Prior to my trip the Solomon Islands, I had researched satellite views of Marovo Lagoon and knew that I had to find a way to photograph the Mindeminde Islands with my drone. This beautiful location featured mangrove covered islands surrounded by interconnected reefs and shallow water. My first logistical challenge was that I needed a boat in order to visit the islands. They were located over an hour away from the dive lodge where I was based, but closer to the airstrip where I had landed. Eventually, some new guests were arriving by plane, so I took advantage of the opportunity to use the boat before they landed. My ideal photography conditions for an aerial image like this are when the sun is directly overhead and there aren’t any clouds casting dark shadows on the vibrant landscape. When I was finally ready to fly, there was one massive cloud causing me some trouble. Fortunately, after a few flights where I explored for compositions, the cloud dissipated and I was rewarded with this brilliant image.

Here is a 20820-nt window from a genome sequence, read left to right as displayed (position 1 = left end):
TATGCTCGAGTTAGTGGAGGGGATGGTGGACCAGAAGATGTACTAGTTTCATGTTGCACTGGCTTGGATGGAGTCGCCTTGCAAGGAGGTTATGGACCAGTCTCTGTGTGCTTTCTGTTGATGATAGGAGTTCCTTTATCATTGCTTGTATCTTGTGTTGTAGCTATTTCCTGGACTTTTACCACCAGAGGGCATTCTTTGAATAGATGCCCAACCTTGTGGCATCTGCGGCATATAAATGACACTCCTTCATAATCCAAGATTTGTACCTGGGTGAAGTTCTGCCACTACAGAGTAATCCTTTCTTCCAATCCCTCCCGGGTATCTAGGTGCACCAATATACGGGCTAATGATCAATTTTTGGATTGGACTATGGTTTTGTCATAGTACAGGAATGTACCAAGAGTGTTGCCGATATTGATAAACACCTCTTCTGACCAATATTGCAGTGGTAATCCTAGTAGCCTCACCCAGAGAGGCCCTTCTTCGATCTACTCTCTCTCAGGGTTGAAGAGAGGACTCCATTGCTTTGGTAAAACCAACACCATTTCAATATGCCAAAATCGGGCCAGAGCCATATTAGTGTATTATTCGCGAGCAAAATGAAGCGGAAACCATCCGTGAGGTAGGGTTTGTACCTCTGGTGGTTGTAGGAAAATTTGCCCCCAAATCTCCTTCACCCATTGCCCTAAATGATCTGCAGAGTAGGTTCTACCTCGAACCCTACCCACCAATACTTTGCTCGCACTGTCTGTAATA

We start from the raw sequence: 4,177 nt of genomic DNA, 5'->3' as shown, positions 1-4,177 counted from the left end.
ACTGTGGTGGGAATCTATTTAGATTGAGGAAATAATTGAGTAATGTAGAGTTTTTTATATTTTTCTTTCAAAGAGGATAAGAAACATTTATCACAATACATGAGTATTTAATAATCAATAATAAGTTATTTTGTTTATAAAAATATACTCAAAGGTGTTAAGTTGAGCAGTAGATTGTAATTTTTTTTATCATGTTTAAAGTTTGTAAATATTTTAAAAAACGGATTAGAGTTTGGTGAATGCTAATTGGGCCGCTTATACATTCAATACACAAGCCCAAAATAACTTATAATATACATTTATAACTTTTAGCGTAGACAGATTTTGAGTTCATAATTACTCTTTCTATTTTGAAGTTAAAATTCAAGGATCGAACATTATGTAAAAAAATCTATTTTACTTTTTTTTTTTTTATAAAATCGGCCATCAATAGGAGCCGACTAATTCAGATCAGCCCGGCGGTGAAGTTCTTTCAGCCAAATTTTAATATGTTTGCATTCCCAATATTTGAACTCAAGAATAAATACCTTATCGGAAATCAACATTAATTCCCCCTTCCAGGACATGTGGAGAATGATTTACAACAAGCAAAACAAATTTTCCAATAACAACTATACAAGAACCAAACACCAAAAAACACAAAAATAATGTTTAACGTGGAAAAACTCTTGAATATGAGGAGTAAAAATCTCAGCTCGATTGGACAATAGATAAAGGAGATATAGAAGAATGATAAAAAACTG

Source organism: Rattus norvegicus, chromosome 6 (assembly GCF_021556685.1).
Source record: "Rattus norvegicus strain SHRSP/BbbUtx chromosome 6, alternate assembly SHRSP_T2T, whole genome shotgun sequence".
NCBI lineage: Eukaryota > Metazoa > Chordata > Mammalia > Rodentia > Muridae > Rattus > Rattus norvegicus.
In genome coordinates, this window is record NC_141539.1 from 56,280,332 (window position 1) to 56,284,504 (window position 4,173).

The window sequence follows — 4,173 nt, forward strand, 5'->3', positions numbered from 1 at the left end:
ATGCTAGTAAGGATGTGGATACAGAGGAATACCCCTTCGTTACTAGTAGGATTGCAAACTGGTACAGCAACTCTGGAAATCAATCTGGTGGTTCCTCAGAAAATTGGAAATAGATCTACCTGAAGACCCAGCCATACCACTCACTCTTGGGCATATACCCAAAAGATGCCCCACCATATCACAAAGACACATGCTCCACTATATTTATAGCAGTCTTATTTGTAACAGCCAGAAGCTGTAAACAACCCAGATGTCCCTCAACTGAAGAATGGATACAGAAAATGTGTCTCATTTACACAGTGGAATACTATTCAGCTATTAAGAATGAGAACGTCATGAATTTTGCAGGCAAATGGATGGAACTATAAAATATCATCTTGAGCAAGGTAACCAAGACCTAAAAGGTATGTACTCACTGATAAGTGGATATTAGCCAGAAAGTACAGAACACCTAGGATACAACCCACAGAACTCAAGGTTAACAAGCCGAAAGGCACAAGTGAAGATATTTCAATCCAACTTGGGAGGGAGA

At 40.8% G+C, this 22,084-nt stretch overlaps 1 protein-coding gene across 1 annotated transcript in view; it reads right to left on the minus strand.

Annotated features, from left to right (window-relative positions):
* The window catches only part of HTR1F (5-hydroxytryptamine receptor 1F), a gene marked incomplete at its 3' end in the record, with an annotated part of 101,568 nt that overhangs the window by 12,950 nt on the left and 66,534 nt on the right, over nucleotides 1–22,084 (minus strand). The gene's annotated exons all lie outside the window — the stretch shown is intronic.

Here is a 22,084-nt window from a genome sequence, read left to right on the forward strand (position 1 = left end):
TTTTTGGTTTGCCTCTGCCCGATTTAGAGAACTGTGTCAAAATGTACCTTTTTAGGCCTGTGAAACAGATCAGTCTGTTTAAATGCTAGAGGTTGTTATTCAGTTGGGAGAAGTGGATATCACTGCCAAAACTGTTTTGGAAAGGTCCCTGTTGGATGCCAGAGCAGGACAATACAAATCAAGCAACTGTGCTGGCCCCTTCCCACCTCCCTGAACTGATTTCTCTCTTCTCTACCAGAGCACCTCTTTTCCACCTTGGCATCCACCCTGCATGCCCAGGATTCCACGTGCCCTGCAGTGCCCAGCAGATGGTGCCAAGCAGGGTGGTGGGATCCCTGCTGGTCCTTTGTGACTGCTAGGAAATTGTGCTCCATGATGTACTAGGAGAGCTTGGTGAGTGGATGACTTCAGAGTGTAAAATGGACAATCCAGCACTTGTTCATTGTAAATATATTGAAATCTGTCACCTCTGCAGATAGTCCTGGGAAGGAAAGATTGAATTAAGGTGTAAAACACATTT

In October 2019, I realized one of my life-long dreams and traveled to the Solomon Islands. I have been sitting on these images for over a year, but now want to start sharing them. The Solomon Islands are infamous for the fierce fighting that took place there between the US Marines and Japanese forces during World War II. They are also a series of idyllic tropical islands surrounded by coral reefs and home to a diverse people with exotic cultures. I began my trip by scuba diving for 10 days at a tiny resort located in Marovo Lagoon. I was the only guest for all but my last few days, though to be fair, they could only host a maximum of 4 guests. I was there long enough that I was able to learn the local reefs and planned my dives around the tidal currents. This image is from my favorite wall next to the village. I was enthralled with the top of the wall covered in soft corals with the mangroves hanging above. This location was at the end of my favorite dive, so I planned accordingly to spend a lot of time there. At less than 10 feet deep, I was able to suck my scuba tank empty as I worked the wall for photos. I loved photographing this spot so much that the dive guides renamed it “Jon’s Spot” in my honor. Sadly, I recently learned that the older American women who ran the resort recently passed away. Lisa was a good friend and she will be missed.